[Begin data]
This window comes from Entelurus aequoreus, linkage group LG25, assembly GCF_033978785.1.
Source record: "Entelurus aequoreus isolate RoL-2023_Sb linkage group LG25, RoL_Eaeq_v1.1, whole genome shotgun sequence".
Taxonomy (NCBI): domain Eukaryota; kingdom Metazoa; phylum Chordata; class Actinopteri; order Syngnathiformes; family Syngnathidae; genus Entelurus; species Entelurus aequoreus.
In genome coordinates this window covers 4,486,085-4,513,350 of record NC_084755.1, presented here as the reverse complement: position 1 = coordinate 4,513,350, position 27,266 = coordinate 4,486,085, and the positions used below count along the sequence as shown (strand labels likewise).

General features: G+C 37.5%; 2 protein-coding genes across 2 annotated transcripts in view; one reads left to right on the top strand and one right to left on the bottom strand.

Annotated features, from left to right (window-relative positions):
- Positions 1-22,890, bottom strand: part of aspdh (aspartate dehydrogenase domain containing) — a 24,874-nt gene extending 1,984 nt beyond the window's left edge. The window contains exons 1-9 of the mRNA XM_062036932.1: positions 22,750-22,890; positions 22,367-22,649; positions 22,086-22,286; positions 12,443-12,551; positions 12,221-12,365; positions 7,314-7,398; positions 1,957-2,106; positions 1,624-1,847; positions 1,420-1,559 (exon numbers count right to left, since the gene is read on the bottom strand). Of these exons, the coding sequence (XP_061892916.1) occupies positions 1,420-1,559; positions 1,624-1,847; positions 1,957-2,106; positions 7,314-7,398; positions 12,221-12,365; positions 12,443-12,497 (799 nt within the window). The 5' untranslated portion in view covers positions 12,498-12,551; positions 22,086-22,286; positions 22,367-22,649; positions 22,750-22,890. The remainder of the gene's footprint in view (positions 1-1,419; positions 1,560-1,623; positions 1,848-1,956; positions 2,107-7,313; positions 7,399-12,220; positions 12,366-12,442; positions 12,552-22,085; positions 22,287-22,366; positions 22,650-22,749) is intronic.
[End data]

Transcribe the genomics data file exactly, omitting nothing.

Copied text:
This window comes from Entelurus aequoreus, linkage group LG25, assembly GCF_033978785.1.
Source record: "Entelurus aequoreus isolate RoL-2023_Sb linkage group LG25, RoL_Eaeq_v1.1, whole genome shotgun sequence".
Taxonomy (NCBI): domain Eukaryota; kingdom Metazoa; phylum Chordata; class Actinopteri; order Syngnathiformes; family Syngnathidae; genus Entelurus; species Entelurus aequoreus.
In genome coordinates this window covers 4,486,085-4,513,350 of record NC_084755.1, presented here as the reverse complement: position 1 = coordinate 4,513,350, position 27,266 = coordinate 4,486,085, and the positions used below count along the sequence as shown (strand labels likewise).

General features: G+C 37.5%; 2 protein-coding genes across 2 annotated transcripts in view; one reads left to right on the top strand and one right to left on the bottom strand.

Annotated features, from left to right (window-relative positions):
- Positions 1-22,890, bottom strand: part of aspdh (aspartate dehydrogenase domain containing) — a 24,874-nt gene extending 1,984 nt beyond the window's left edge. The window contains exons 1-9 of the mRNA XM_062036932.1: positions 22,750-22,890; positions 22,367-22,649; positions 22,086-22,286; positions 12,443-12,551; positions 12,221-12,365; positions 7,314-7,398; positions 1,957-2,106; positions 1,624-1,847; positions 1,420-1,559 (exon numbers count right to left, since the gene is read on the bottom strand). Of these exons, the coding sequence (XP_061892916.1) occupies positions 1,420-1,559; positions 1,624-1,847; positions 1,957-2,106; positions 7,314-7,398; positions 12,221-12,365; positions 12,443-12,497 (799 nt within the window). The 5' untranslated portion in view covers positions 12,498-12,551; positions 22,086-22,286; positions 22,367-22,649; positions 22,750-22,890. The remainder of the gene's footprint in view (positions 1-1,419; positions 1,560-1,623; positions 1,848-1,956; positions 2,107-7,313; positions 7,399-12,220; positions 12,366-12,442; positions 12,552-22,085; positions 22,287-22,366; positions 22,650-22,749) is intronic.